It is no secret that Reality TV shows remain on the air based on how many catfights and punches they can jam into the season. Watching grown women tear each other’s hair out while bottles of wine fly through the air sounds like a crazy scenario but not when you subscribe to the offerings from VH1 or Bravo.
Recently Geneva Thomas and Melyssa Ford made headlines for a nasty brawl that took place while filming Blood, Sweat and Heels in NYC. Things got so bad that Ford was rushed to the hospital afterwards and Thomas is allegedly suing her cast mate in retaliation.
Other shows on Bravo have also played host to some intensely scandalous fights that have escalated into physical fits of rage – Married to Medicine, The New Atlanta and mainstay, Real Housewives of Atlanta are known for periodic knock outs.
As much as viewers voice their dismay at the growing violence depicted on these shows, the ratings prove that more of us are entertained than disgusted.
But Ariana Hatch, Managing Director of Campaigns at ColorOfChange.org, refuses to allow the madness to continue and is requesting that Bravo refrain from exploiting black women for financial gain.
Hatch released a statement and in it she accused TV producers and Real Housewives mascot, Andy Cohen of creating “hostile environments” that reek of stereotypical fare for the purpose of enticing cast members to bicker and brawl at the expense of their self-respect. She warned that these enhanced situations are damaging to the plight of black women who are already subjected to careless generalizations that are made valid by the kinds of shows that Bravo produces in great supply.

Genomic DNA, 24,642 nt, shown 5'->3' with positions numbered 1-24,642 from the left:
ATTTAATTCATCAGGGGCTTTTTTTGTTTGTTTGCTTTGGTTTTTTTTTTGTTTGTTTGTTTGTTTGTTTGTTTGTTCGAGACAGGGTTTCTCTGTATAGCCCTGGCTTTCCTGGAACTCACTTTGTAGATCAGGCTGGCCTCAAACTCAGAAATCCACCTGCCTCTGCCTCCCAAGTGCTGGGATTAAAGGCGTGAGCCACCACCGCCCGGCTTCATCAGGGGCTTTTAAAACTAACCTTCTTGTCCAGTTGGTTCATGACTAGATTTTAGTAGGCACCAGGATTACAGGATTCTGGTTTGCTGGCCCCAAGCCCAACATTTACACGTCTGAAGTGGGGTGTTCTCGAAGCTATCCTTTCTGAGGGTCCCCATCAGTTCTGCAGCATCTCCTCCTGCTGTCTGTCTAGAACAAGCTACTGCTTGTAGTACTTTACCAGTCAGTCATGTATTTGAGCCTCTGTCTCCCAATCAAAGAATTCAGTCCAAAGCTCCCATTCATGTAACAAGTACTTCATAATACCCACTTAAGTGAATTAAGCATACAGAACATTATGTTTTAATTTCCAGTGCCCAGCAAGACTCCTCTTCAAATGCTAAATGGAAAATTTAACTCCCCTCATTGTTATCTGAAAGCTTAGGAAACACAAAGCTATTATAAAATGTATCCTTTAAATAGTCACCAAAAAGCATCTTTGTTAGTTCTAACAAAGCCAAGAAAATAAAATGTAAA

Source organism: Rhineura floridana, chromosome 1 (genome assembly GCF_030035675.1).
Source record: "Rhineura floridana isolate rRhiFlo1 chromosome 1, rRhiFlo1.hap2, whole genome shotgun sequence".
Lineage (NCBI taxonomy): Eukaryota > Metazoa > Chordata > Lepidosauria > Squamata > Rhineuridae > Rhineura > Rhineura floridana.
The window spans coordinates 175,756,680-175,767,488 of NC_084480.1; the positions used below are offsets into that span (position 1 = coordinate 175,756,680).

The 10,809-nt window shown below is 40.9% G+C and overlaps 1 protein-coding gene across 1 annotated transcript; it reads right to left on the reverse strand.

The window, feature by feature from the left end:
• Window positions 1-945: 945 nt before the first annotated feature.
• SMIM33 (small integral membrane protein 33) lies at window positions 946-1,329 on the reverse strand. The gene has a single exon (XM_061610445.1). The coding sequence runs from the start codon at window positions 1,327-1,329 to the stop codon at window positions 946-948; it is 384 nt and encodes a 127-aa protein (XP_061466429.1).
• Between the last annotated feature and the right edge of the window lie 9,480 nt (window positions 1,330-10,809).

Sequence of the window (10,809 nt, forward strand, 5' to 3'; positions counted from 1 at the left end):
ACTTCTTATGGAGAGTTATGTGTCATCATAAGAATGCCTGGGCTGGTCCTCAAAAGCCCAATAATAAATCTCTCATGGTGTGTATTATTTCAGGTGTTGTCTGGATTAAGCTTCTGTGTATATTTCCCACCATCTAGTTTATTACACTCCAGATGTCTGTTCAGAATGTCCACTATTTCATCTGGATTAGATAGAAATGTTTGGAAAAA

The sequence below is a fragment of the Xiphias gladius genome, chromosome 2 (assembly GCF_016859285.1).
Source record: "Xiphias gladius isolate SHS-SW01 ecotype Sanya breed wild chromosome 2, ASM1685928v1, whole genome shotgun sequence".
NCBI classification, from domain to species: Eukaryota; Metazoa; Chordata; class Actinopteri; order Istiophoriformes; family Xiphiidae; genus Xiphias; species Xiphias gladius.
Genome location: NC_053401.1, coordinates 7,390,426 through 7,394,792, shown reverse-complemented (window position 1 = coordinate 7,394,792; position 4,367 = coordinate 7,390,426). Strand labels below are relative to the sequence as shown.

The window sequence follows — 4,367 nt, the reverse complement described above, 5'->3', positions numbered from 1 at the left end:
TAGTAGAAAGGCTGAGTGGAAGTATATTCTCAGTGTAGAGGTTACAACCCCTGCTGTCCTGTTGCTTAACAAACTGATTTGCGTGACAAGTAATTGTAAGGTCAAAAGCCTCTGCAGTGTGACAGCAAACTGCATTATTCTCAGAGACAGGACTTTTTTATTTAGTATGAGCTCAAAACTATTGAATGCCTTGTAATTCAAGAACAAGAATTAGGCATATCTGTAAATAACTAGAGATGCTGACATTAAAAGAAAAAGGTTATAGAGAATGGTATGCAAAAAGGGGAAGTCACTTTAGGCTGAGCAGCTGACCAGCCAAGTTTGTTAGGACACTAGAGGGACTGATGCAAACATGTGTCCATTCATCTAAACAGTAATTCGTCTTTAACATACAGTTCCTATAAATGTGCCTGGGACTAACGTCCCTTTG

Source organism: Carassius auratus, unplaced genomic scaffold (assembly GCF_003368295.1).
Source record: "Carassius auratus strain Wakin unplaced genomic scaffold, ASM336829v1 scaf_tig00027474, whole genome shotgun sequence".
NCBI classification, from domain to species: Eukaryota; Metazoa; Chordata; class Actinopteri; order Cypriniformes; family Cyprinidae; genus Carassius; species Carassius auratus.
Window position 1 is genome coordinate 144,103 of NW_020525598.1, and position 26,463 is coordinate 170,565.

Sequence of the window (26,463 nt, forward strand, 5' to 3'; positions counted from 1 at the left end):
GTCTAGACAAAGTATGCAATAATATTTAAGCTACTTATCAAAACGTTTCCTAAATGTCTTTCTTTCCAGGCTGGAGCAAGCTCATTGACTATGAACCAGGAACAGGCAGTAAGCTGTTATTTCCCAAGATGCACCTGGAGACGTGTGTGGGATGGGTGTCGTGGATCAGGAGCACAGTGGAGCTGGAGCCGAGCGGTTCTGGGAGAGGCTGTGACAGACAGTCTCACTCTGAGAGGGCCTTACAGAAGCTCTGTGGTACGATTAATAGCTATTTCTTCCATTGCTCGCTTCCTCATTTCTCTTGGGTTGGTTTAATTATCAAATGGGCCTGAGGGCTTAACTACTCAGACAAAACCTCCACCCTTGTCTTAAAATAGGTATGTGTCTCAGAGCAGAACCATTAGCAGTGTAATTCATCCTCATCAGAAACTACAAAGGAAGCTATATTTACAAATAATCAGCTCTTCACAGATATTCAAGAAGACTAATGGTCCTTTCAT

“Violence involving Black cast members has become a reliable ratings boost for Bravo. Prior to last season’s reunion show altercation, major brawls on shows like The New Atlanta and Married to Medicine were aired with much fanfare, hyped up as must-see television events.
“Bravo is not at the mercy of the behavior of the casts of its shows. Reality TV producers routinely utilize staged, hostile environments and specific editing strategies to conjure the story they wish to tell. We demand Bravo and Andy Cohen turn away from these stereotypical narratives, and stop profiting from violence involving Black people.
“Judging by recent reports of yet another massive brawl during taping for the upcoming season of Bravo’s Blood, Sweat, and Heels, it seems there’s no end in sight for Bravo’s reliance on dangerous stereotypes. During that fight, between Black castmates Geneva Thomas and Melyssa Ford, a bottle was reportedly smashed over Ford’s head, sending her to the hospital. Thomas has since been arrested. Under no circumstances should Bravo air this or any other fights involving Black people.
“Stereotypical portrayals of Black people — as angry, belligerent, and violent — are dangerous, shaping negative perceptions in the minds of viewers that, when acted upon, can mean real life harm for Black communities; discriminatory hiring practices, less attention from doctors, and harsher treatment by law enforcement, just to name a few. Bravo and Andy Cohen must move beyond these harmful, one-dimensional portrayals.”
So far, no response from Bravo but it is hard to pick a side with this one. There are other reality shows that don’t feature black women that are just as raunchy and salacious. The world of Reality TV is not a forgiving one and it certainly isn’t for the meek. It is safe to say that the women who dare to go there, are pretty aware of what they are getting into. It is not progressive programming but very few shows are these days. If you can’t take the heat – then you might want to exit the kitchen.